Mr. Ashley

As many women workers in industries such as the pottery industry do not register when they become unemployed, does the Secretary of State agree that the real level of unemployment is now more than 3 million? If so, should not any responsible Minister either fight in Cabinet to reverse the Government's economic policies or resign?

Mr. Prior

I do not accept that the right hon. Gentleman has got the figures right. It is always the case that a number of people do not register when they lose their jobs. Similarly, a number of people who register are not available for work. The Government are now supporting about 1,214,000 people in jobs through various schemes, such as temporary short-time working and so on. That clearly shows that the Government care about the level of unemployment.

Mr. Whitney

Does my right hon. Friend agree that trade union practices have contributed massively to the present level of unemployment? Should the review of the Green Paper on trade union immunities show that further legislation is necessary to improve those practices, will he confirm that it will be possible to introduce such legislation in the next Queen's Speech?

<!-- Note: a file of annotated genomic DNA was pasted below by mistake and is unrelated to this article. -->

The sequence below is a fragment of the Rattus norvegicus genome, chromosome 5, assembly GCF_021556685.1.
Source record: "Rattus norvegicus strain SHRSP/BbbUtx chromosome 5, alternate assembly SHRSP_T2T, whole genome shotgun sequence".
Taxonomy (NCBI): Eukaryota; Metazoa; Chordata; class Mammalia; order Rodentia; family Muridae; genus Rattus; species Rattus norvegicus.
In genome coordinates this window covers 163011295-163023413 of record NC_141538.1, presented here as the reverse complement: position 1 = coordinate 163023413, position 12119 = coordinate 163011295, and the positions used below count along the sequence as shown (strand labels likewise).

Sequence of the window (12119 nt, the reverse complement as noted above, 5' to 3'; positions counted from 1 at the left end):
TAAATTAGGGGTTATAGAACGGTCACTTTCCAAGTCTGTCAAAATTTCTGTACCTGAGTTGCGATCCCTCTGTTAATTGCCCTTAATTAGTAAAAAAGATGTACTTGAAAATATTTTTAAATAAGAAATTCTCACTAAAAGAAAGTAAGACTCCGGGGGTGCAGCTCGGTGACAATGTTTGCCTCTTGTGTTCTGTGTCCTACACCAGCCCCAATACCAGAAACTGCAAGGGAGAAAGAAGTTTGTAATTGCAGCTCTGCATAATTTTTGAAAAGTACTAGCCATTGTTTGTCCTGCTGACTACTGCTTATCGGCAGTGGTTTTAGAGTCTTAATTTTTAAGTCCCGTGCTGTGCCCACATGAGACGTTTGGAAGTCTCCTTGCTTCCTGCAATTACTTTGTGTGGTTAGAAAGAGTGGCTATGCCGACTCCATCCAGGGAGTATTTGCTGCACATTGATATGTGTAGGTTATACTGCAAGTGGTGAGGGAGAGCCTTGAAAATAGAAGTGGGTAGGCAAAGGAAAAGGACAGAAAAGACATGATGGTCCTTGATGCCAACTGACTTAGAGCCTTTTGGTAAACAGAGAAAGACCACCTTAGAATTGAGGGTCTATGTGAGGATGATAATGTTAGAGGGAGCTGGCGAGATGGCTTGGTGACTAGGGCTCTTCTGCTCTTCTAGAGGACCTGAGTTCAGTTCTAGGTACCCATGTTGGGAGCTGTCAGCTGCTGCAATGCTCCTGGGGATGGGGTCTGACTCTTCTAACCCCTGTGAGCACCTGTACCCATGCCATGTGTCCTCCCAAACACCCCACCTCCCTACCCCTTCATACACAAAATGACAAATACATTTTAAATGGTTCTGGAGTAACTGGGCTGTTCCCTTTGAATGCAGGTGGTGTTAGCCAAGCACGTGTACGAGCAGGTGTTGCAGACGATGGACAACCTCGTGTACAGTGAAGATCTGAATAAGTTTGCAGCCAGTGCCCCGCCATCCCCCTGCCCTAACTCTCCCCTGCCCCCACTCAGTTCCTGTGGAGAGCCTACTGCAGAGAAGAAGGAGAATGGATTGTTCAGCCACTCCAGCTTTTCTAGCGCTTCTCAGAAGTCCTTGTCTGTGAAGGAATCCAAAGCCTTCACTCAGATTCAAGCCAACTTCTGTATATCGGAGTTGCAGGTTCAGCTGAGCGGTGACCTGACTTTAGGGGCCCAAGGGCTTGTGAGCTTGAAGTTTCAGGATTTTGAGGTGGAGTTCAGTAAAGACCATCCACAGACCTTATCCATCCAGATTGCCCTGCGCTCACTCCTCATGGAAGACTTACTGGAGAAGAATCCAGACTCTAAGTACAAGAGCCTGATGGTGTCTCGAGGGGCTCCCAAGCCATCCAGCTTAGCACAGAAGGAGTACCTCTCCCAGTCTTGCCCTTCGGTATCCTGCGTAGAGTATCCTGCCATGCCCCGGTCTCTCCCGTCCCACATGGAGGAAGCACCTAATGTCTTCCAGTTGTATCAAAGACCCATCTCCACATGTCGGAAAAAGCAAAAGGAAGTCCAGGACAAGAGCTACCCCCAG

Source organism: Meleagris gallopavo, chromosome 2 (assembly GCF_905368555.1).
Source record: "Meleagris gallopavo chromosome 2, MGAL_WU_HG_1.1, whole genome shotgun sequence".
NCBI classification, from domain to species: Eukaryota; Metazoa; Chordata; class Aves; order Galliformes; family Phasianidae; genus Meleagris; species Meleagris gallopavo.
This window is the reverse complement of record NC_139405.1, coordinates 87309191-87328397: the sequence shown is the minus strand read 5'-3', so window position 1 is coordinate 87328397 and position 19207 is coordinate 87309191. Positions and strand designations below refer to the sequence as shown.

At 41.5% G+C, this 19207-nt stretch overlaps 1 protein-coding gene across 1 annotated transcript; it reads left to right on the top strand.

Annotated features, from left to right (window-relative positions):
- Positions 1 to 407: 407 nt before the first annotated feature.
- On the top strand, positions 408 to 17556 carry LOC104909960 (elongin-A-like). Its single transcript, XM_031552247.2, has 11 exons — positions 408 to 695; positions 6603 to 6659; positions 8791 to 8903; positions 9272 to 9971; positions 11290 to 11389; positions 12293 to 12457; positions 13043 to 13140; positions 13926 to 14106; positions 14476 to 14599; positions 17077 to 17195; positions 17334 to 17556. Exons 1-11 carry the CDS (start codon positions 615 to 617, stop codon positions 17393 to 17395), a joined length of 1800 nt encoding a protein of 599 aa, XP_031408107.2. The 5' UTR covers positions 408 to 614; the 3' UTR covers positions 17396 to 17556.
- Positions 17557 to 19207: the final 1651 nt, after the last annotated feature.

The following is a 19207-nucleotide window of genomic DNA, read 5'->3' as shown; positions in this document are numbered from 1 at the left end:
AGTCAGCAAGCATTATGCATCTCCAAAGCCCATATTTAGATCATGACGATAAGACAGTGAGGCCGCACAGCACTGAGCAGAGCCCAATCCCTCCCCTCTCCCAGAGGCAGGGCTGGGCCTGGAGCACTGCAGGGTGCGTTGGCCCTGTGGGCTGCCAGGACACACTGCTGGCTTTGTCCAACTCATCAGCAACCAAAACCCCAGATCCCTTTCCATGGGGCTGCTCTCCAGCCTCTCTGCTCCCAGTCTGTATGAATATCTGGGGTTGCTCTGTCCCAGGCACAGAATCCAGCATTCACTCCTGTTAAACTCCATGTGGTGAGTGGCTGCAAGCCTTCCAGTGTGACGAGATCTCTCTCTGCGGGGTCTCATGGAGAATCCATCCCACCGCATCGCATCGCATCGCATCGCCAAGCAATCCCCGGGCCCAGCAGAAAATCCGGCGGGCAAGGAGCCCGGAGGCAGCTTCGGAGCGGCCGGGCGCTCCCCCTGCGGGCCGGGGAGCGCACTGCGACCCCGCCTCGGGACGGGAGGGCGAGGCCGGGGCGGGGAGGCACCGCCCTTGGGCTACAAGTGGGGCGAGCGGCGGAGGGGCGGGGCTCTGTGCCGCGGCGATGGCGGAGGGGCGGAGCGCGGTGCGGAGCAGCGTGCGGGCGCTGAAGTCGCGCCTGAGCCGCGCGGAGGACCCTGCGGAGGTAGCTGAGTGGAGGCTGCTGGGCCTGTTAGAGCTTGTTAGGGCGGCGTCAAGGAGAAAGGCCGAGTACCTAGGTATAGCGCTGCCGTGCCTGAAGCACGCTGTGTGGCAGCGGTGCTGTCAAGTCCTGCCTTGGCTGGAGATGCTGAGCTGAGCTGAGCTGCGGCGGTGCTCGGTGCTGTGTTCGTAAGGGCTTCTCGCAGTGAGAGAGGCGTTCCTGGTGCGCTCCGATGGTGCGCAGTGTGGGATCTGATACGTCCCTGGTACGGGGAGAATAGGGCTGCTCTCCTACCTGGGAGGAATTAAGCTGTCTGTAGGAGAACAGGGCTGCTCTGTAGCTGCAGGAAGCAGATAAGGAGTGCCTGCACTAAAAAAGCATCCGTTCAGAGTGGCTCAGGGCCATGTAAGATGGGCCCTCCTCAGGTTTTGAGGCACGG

Mr. Prior

Unemployment is caused not only by trade union practices but by many other practices as well, for which Government and management over 20 years or more must take their share of responsibility.

There is no doubt that if we continue to pay ourselves more money for very little extra work, we shall run ourselves into an even greater problem of uncompetitive-ness. In the last 10 years, output has increased by 1 per cent. a year—10 per cent. in 10 years—but during that period we have paid ourselves 320 per cent. more money. That is the way to ruin and high unemployment.

Mr. Cyril Smith

Is the right hon. Gentleman aware that an additional contributry factor to the scandalous level of unemployment to which he has just referred is the buying policy of Government Departments and huge industries such as British Leyland which are being financed by taxpayers' capital? For example, the Ministry of Defence establishment at Bath is purchasing goods from abroad which have previously been purchased from a British textile company. Even in the last seven days, British Leyland has placed an order in France, whereas up to this year that order was placed with a British textile company. What are the Government doing about their buying policy?